Jeffrey Johnson is a legal writer with a focus on personal injury. He has worked on personal injury and sovereign immunity litigation in addition to experience in family, estate, and criminal law. He earned a J.D. from the University of Baltimore and has worked in legal offices and non-profits in Maryland, Texas, and North Carolina. He has also earned an MFA in screenwriting from Chapman Univer...

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UPDATED: Oct 12, 2012

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An unclaimed bundle of cash has created controversy in a small suburban Chicago neighborhood.  Two local residents and the owner of one small business have filed a legal claim in court over $150,000 in found cash.

An unemployed local man found the large stash in his vegetable garden, and turned it in to the proper authorities.  Now, the law of found property will determine whether or not he gets the money back.  After returning the cash, two other parties have come forward claiming the money belongs to them: a neighbor who has not released the details of her claim to it, and a local business owner who claims the cash was stolen from his car in 2010.

The man who found the money said that he called the police because he has bad luck, and that he figured he’d be arrested for using money stolen in a bank robbery. Of course, this was the right decision as the finder of property does not automatically have the legal claim to it. 

The law of found property has, historically, found that the true owner of found items has a superior claim to the property than the finder.  Over time, found property law in some states has added other parties who have superior claims over finders including.

  • Landlords if the property is found by a tenant in the rented unit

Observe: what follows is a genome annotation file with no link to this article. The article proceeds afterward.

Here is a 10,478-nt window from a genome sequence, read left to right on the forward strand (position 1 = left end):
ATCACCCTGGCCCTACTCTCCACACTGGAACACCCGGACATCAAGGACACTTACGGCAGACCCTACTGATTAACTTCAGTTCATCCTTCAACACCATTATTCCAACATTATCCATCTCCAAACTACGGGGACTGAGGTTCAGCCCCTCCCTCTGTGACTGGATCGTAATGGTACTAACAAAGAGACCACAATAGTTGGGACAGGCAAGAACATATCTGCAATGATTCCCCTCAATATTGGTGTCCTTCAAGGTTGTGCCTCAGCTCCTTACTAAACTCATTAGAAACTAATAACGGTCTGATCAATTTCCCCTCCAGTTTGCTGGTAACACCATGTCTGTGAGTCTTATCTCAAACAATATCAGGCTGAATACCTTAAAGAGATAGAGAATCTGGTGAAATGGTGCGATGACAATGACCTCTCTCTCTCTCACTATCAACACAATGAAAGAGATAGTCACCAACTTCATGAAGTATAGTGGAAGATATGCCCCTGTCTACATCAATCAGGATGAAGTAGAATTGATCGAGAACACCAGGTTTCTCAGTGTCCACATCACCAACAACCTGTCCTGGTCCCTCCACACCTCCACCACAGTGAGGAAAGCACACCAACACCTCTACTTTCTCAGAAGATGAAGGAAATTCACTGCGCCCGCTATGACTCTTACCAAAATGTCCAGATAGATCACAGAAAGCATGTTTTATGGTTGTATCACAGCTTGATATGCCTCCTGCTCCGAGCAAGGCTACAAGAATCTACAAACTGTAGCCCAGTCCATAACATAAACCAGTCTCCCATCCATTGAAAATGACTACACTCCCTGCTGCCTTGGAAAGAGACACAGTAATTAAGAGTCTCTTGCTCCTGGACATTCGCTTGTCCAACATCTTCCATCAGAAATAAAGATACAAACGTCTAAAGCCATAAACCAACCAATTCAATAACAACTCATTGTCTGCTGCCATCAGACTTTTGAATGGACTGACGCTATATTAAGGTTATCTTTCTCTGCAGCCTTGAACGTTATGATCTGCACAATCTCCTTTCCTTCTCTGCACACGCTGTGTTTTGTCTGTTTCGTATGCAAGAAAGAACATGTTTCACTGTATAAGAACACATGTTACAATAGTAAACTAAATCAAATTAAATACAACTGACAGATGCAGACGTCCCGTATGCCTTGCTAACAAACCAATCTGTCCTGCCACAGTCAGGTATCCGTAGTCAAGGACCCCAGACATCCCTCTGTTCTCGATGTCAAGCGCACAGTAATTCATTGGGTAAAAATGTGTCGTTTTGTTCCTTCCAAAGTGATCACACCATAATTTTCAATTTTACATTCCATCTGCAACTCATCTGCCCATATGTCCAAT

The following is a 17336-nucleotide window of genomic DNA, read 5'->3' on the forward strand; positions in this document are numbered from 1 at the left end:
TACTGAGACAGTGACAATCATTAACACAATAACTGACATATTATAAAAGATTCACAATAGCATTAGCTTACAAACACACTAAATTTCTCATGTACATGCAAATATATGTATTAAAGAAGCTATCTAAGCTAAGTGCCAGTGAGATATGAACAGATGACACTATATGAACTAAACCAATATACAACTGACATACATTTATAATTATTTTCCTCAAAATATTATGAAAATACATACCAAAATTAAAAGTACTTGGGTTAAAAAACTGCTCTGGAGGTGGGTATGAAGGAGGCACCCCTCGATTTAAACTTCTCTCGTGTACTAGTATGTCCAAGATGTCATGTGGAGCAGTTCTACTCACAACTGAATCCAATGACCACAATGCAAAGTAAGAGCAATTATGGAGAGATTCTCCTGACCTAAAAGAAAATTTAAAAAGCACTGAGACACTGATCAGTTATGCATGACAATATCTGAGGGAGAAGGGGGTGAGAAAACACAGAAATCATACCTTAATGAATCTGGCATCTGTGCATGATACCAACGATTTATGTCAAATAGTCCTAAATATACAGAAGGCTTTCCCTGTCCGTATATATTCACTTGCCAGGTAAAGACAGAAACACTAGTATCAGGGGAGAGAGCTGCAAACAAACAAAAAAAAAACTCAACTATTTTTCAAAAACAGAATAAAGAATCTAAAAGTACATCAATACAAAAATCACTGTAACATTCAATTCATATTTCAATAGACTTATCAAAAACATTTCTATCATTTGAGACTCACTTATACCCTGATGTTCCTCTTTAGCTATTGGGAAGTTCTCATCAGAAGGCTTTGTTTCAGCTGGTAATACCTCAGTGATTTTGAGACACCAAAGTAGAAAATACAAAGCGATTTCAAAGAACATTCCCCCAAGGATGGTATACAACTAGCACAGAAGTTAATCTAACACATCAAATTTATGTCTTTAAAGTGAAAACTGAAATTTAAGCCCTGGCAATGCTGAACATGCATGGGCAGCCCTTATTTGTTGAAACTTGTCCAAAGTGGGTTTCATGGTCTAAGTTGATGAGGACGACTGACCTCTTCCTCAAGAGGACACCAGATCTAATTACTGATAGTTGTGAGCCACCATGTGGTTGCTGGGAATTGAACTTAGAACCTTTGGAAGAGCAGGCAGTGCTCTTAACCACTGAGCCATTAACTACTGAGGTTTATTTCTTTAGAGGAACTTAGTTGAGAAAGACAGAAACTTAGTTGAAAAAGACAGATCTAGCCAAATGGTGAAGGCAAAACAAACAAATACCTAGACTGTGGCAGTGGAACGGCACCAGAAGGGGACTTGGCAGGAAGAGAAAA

• Employers if the property is found by an employee on company property
  • A business owner if a customer found the property in a private part of the business, such as areas marked “employees only”
  • And, of course, any owners of the property who had it stolen from them and hidden in vegetable gardens.

These laws only apply if the property is determined to be lost by the owner as opposed to abandoned.  If property is lost, it is defined as being in a place where the true owner does not know where it is or did not intend to leave it there.  In that case, the true owner has the ultimate claim to the property over all other parties.  When property is abandoned, it is typically decided that the true owner put it in its place with no intention of reclaiming it.  In the case of abandoned property, the person who finds generally gets to keep it unless it is claimed by the state.

In this case, the $150,000 is considered lost, and the court system must found which of the three claims to it is strongest.  If the small business owner in this case can show the money was stolen from his store, then he will likely have the strongest claim.  If not, he will have no claim, and the man who found the stack of cash will probably get to keep it. 

The case presents an interesting glimpse into found property law, and serves as a reminder that no matter how much money is found, or how unlikely it is that the original owner would lay claim to it, it is not worth keeping.  If a person keeps money they find, and are not the holder of the superior claim, they could face criminal consequences.  While it is frustrating to turn over a large sum of cash to the authorities without knowing if you will get it back, the law is not going to automatically follow the old adage, “finders keepers.”